A: They were brilliant, though. About a girl always ringing up this guy.

K: It was just such a cliché, it was too much maybe.

NME: So what do you sing about?

K: Well, actually 'Glamour Girl' is about this girl Roberta from Brazil, the Queen of Brazil.

NME: Who was down at Ultraschall?

A: Yeah. Amazing.

NME: But 'Eurotrash Girl' is about...

A: Oh that's a remix of someone else's song. That's written by David Lorre (?) and actually...

A: He was in Camper Van Beethoven and the Cracker.

NME: Oh, was he? What a shame.

A: You don't like him?

M: No, but he did that in Camper Van Beethoven, they did that actually. And then a band here did a cover of that, FSK they're called. John Peel really likes them, I think they're his favourite ever German band, so we actually got it from them and then we found out it was from David Lorre, later. But we just liked that Eurotrash attitude thing.

A: We had fits. Cos we're here and it's like, yea-air, what are you doing here? Heh heh heh.

M: It's also really clichéd though, a little bit poor me syndrome, like a middle class white kid in Europe, you know.

A: It's true. Like all the Australian girls that go over or something. Or American.

NME: And then other records are about?

A: 'Night Of The Pedestrian', that's like about the video game.

K: And also a dream.

M: Sylvia Plath's book.

A: It's all mixed together.

M: That's right, it was three different things that we mish-mashed together.

NME: So what's gonna happen?

A: We have these tracks coming out, no, wait, what are we doing now? B-52s remixes are coming out.

K: And we are going to finish the roll of ten.

A: Then the CD compilation is coming out on the first of November.

NME: On what label?

A: On our label, Go Records. Ha ha!

NME: But it could come out on JBO?

M: No, not so soon. Like, I don't think we'd give them, like, our album or something because that'll come out on Go.

A: I mean, yeah, we're gonna just check it out.

NME: But you're quite happy with the way things are going?

A: Yes.

NME: Better than you thought?

A: No.

All: Heh heh heh!

A: Just the way we thought!

NME: And what do you want to achieve?

A: We want to change the world.

M: That's a good answer.

A: We could talk about Stop Records. It's a tape label and the first tape was called 'Analogue Internet' and it was meant to be a tape label that goes from A to Z, and we've had one release and were going to release once a year a tape. And we invite other people always to give us material, whether its bootlegged or original or never been released before.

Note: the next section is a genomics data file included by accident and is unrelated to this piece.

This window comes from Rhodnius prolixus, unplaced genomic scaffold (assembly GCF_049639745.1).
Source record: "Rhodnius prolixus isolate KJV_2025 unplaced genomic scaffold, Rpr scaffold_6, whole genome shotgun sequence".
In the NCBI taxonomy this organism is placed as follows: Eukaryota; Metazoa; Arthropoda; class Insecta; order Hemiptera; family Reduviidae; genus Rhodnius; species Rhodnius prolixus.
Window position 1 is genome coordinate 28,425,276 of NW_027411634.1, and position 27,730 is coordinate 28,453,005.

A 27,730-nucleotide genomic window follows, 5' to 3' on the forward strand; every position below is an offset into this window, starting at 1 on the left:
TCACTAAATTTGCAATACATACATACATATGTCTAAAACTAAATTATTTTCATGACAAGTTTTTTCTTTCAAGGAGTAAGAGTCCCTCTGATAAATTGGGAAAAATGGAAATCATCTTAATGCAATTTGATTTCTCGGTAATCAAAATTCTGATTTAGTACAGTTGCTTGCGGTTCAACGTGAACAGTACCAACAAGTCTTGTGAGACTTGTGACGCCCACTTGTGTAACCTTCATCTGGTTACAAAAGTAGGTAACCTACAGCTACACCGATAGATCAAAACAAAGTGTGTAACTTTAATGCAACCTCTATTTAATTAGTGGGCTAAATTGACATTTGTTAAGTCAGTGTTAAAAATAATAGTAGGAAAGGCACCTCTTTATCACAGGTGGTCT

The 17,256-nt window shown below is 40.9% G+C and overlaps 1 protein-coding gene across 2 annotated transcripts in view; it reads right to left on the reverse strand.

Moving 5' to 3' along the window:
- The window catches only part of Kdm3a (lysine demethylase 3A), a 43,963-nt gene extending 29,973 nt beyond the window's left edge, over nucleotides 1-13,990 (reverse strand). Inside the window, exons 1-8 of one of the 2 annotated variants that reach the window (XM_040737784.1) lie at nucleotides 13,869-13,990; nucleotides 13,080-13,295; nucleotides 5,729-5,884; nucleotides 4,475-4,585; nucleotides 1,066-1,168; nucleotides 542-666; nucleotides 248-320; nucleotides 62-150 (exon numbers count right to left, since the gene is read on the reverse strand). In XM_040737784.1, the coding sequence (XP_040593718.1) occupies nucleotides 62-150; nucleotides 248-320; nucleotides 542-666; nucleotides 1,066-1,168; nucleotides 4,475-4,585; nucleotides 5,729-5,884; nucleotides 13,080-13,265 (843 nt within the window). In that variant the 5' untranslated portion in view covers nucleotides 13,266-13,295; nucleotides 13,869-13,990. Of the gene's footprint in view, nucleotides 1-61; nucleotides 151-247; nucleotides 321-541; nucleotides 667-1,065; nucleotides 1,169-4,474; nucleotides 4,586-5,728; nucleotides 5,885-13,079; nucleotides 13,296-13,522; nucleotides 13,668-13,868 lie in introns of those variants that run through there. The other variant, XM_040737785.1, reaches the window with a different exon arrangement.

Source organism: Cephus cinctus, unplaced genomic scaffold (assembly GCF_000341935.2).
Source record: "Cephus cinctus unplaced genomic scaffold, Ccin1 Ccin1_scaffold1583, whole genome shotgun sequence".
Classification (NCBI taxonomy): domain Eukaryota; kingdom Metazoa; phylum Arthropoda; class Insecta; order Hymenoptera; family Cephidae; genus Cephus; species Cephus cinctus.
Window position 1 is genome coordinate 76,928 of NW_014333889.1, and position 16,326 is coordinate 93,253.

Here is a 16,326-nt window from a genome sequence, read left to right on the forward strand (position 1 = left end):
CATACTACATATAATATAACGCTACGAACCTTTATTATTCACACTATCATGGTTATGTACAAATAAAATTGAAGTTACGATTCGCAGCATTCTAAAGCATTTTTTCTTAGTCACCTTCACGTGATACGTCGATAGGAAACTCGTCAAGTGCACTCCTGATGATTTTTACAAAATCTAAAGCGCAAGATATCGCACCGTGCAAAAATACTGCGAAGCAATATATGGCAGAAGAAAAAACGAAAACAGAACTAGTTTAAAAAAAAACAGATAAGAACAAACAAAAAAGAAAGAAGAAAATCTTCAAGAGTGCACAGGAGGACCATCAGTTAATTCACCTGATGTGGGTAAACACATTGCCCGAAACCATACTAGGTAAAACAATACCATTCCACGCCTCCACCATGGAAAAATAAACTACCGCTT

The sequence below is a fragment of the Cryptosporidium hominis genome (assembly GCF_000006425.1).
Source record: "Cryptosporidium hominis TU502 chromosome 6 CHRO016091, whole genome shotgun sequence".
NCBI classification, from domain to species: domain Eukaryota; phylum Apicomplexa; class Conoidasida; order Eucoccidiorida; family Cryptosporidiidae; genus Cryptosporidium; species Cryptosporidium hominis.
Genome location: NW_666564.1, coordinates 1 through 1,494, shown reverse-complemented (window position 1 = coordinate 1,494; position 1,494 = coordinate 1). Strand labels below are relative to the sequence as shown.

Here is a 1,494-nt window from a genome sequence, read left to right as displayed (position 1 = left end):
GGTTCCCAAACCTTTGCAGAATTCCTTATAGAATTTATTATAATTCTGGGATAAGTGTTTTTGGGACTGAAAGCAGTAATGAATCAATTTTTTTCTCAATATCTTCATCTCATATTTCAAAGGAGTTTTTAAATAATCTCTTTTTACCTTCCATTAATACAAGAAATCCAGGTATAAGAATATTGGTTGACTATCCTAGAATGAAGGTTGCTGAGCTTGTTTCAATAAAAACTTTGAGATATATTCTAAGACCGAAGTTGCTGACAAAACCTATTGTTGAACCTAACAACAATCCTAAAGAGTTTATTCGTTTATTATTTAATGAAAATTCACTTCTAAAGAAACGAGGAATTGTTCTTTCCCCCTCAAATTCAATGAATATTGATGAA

M: It's not all music either. Some of its just talking.

A: Yeah, like Chris Korda was on there.

M: And Anthony "Shake" Shakir.

A: He gave us a speech about rock'n'roll has got to go.

M: Yeah, he can do some good preaching, about music and the music scene and Detroit, about God and the Devil and everything, else hahahaha!

NME: You seem quite well connected.

A: Well, you just sort of meet people when you're playing in different locations and stuff, and also through Upstart and Disko B.

K: Ultraschall.

NME: So where can you get these tapes?

A: Oh, 'Analogue Internet'? We can get you a copy.

M: We did it really low budget. We only had one master.

A: And the master at the end of it, we didn't realise, stretched and so half of the tapes must have been really awful.

M: But it was OK, because we kind of did it raunchy from the beginning.

A: Rough.

M: And it sounded very analogue.

A: And we stole a Pan Sonic song and just sang over the top of it and stuff.

M: Just freestyled. Heheheheh!

A: We're gonna ask the New Zealand guys to do something on Stop now. Some droning, yeah.

NME: Is Stop an internet label?

K: Analogue via internet.

A: We're tryna put stuff out on the internet.

M: Cos that's the thing with the tapes is that they're hard to distribute and it's such a pain sending them around. So the MP3 can also be good, I guess.

A: That's No, we don't know yet. Hahahaha!

M: That's a project in process still. A project in progress.

NME: And then you play the UK in September.

All: Yeah.

M: OK, so you got it all? OK!?

A: Oh maybe we should say something about Mixmob(?). We're gonna have a star on Go Records. It's this, um, young guy from the East side of Germany and he did this song called 'Genie' and were gonna... it'll be Go 4 or something and so he gave us his song and we're gonna put his song on one side and then were gonna remix it on the other side.

M: Just one disc. But that'll be like one two three.

A: It goes ten to one. Five and six are coming out in four weeks.

M: And then this guy will be four; this guy she was talking about.


All: OK.

Is this enough?

Copyright © 1999 NME. Reprinted with permission.